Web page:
And before I say anything at all, I need to say that the London Book Fair is incredible. I’ve never been before. I may never get to go again. But walking into Olympia yesterday, clutching my pass in my hot little hand and walking in to this monumental hive of book activity as though I had a right to be there… I can’t be cool about that. Maybe one day I’ll be able to cultivate an aura of writerly mystique and float through the fair with an otherworldly expression, or even an air of slight weariness at all the bustle. But yesterday, I walked in grinning.
I was part of a panel discussing the promotion of debut authors, chaired by Anna James of The Bookseller and brought together by Rebecca Gray, Senior Publicity Manager at W&N. Marissa Hussey, Digital Marketing Director at Orion, and Sheila O’Reilly, owner of Dulwich Books, completed the panel.
After a brief discussion about debuts we felt had been particularly well promoted recently (I chose Kate Hamer’s The Girl in the Red Coat, the marketing for which included members of the team wearing red coats handing out samples at major train stations, and later discussed James Hannah’s A-Z of You and Me, another stunning example of what a unified publicity team can achieve), we moved on to how promotion has changed in recent years. It was fascinating to listen to Rebecca, Marissa and Sheila from the industry side. Sheila spoke about author visits; book signings, she said, are really only relevant now for celebrity autobiographies, or for authors who are already household names. Events need a hook, a reason for the audience to turn out on a weekday evening. Rebecca mentioned a recent trip to Cornwall with John Ironmonger, whose recent novel Not Forgetting the Whale is set there. The presence of the author prompted excellent sales in the bookshops. The conversation didn’t get as far as cake, sadly, but I did wonder whether this excellent one, baked in honour of John’s Cornish tour, helped to pull in the punters. Connections with bookshops are clearly very important; drawing bookshops in was a significant part of the award-winning marketing strategy for Jessie Burton’s The Miniaturist (Rebecca) and Elizabeth Healey’s personal visits to bookshops, followed up with goody bags from Penguin, meant that booksellers felt invested in the success of Elizabeth is Missing (Sheila).
Discussion turned to Twitter and social media in general. The industry professionals in the panel agreed that Twitter is where the book buzz starts. Rebecca paid tribute to the growing community of book bloggers, who read and review and have a genuine influence over the fates of debuts. Sheila talked about Dulwich Book’s many followers (almost 8,000); a great audience for new book recommendations. Marissa said that a online presence is important for debut authors; she suggested that authors should try out all the social media platforms to find one where they felt comfortable. She also encouraged writers to make use of the many, many tools that are available on the Internet – explore Search Engine Optimisation, for example, and ensure your online activity includes tags that will attract the people who might be searching for a book like yours.
I was asked about my own use of Twitter, and it was lovely to have a chance to pay tribute to the support and friendship I have found since I joined almost two years ago. I came to Twitter reluctantly, but quickly found, not a means of promotion, but a way of communicating with other people who are passionate about books. Now, it’s one of my chief means of retaining my sanity in a life that’s either solitary (writing) or filled with the needs of my four children. I tweet about what I’m reading and love getting recommendations from others; I’ve loved being part of the Baileys Prize shadow jury; I feel part of a community and I’m honoured to share in the triumphs (and the frustrations too) of the people I’ve come to know. For me, Twitter is not about promoting The Ship, but about connecting with people. Many people I follow aren’t writers at all; of those who are, many are far more successful than I am; many are still working on their first novel, or fighting through the process of seeking an agent, or a publishing deal. Some, of course, are on the verge of publication of their own debuts, and I love getting excited for and alongside them.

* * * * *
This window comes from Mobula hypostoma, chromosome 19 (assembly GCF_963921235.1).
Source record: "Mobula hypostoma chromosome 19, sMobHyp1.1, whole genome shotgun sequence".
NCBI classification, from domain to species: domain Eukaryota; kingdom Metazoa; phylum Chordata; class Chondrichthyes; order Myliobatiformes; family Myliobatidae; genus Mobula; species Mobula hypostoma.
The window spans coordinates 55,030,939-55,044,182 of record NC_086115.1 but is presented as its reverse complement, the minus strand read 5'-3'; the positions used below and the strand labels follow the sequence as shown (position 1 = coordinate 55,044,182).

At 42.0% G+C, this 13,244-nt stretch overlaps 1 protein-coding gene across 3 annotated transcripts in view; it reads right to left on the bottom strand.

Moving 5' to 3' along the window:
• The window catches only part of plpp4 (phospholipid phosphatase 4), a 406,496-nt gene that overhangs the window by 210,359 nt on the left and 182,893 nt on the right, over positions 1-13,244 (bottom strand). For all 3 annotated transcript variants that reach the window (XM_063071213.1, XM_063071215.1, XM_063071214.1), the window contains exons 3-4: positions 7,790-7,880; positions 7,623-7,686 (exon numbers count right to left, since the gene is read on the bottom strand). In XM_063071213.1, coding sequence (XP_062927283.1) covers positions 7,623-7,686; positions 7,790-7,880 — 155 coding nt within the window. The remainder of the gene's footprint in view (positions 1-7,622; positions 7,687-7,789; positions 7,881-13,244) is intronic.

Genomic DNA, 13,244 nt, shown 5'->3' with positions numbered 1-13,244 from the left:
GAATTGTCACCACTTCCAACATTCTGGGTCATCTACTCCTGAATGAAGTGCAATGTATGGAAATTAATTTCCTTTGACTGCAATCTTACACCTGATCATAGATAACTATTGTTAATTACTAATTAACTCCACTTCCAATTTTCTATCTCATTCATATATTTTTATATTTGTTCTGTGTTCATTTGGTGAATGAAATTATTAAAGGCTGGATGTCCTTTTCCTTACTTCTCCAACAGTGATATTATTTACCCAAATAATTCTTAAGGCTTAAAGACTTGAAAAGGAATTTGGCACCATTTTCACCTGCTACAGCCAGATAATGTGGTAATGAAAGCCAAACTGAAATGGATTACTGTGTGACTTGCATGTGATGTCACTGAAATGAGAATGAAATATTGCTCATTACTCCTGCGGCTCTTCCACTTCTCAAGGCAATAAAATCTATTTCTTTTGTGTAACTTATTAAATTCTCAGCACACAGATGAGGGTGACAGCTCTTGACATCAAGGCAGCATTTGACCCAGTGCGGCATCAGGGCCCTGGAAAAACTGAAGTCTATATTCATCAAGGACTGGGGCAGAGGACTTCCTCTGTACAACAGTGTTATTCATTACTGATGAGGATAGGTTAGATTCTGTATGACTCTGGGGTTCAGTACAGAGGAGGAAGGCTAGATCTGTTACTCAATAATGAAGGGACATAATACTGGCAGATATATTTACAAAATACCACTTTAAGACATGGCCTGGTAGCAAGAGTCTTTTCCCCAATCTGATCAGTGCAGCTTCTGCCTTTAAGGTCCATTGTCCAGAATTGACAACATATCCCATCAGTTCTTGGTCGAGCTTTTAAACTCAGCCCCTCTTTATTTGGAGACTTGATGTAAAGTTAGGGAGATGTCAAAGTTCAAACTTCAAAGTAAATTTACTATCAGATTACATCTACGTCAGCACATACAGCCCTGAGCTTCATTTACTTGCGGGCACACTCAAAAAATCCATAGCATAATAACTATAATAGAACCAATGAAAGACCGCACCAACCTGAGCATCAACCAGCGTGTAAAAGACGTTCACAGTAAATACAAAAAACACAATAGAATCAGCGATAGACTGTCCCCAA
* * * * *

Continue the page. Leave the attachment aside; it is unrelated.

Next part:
The belief that good books deserve an audience is what got you published in the first place; it’s the belief that draws the debut author and the publicity team together. Debut authors needs the arrogance to put themselves out there, and the humility to recognize they’re just one small sequin in the glorious, shifting palimpsest of the book industry. Two themes to successful promotion stood out – teamwork, and sincerity. In summary (for authors):
1. Engage with social media in a way that’s comfortable for you – but engage with social media.
2. Believe in your publisher’s belief in you.
3. No one knows your book better than you do – but that doesn’t make you a marketing expert. Selling your book is a team effort, now more than ever.
4. Communication is key – keep in regular touch with your editor and publicist and let them know what you’re doing as well as listening to what they are doing on your behalf.
5. Don’t compare yourself to other authors. That way madness lies.
If you were at the event; thank you for coming. It would be lovely if you contributed anything you found particularly helpful, and I’d be happy to respond to any questions from an author perspective. Thank you, too, to Anna for her excellent chairing, to Sheila and Marissa, and to Rebecca for bringing us together.
P.S. I’m totally available for next year…